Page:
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Monday, November 07, 2005

Thoughts of Penitence

The following story is recorded in An Angel Among Men, pg 130-133:

Dr. Nachum Arieli recalled:

The Rav (Rav Kook) and my father studied the Talmud together at a set time every day ... The Rav made it his practice never to lock the doors of his house, not the front door nor the door to his study. His home was open to visitors day and night, with no set reception hours... Yet, in this "open house" the door to the Rav's study was locked a few hours every morning. It was an immutable rule. This was when the Rav would study the Talmud with my father.


On one of those wonderful days the two scholars forgot to lock the door to the Rav's study. They were so absorbed in their studies that they failed to notice that the door had opened and Eliezer Ben-Yehudah [the "father" of modern Hebrew] had entered. When they finally noticed him, neither said a word. Ben-Yehudah, however, began asking the Rav numerous questions on linguistics, [in search of] the origins and explanations of words. The Rav was like a perennial spring, deciphering the origins of words based on sources from both the revealed and esoteric portions of the Torah. It seemed as if he was scanning the lines of text right before his eyes. He wove ideas and words together like one of the world's foremost philologists, until Ben-Yehudah's questions ceased. The Rav still had more to say, but once the questions stopped, the Rav contained himself. He had only one more thing to say: "Mr. Ben-Yehudah, perhaps the time has come for you to repent?" Ben-Yehudah replied, "Perhaps." He said no more; with that he took his leave.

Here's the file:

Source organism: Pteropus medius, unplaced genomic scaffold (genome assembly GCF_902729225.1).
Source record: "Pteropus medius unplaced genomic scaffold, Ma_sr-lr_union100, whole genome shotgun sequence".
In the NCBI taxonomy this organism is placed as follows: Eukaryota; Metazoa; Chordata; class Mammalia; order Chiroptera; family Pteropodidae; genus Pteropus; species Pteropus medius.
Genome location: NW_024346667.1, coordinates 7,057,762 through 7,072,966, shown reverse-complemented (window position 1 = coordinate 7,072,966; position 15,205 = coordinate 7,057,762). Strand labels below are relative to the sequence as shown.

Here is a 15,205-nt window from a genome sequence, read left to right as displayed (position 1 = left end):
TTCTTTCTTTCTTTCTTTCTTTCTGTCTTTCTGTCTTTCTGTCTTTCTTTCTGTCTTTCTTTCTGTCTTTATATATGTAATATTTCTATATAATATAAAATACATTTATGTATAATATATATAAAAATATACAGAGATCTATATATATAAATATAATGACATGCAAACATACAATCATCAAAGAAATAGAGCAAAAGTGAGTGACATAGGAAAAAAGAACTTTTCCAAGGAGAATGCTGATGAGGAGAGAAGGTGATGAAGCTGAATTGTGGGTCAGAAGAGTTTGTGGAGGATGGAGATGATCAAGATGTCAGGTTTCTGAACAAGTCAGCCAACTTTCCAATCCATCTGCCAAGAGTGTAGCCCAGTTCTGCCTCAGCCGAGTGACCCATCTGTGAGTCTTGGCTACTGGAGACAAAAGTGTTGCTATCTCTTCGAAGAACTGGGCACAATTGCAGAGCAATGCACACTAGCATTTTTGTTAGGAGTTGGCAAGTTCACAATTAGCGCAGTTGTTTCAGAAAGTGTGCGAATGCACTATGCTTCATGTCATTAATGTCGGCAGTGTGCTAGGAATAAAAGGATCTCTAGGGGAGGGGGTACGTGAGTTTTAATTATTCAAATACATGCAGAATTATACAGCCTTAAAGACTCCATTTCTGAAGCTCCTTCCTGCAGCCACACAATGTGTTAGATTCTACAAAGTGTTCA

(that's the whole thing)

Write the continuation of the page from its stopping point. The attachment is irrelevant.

The two scholars returned to their studies as if nothing had happened, like a rock thrown into the sea. The rock creates a hole in the water, causing it to rise like a fountain, but then the water returns to its original state, as if nothing happened.

This whole episode occurred on Friday morning, the second day of Chanukah, 5683. That very evening, ten to fifteen hours after his meeting with Rav Kook, Eliezer Ben-Yehudah died. My father claimed that Ben-Yehudah's response - "Perhaps" - had the status of "thoughts of repentance," which are considered like actual repentance (see Kiddushin 49b).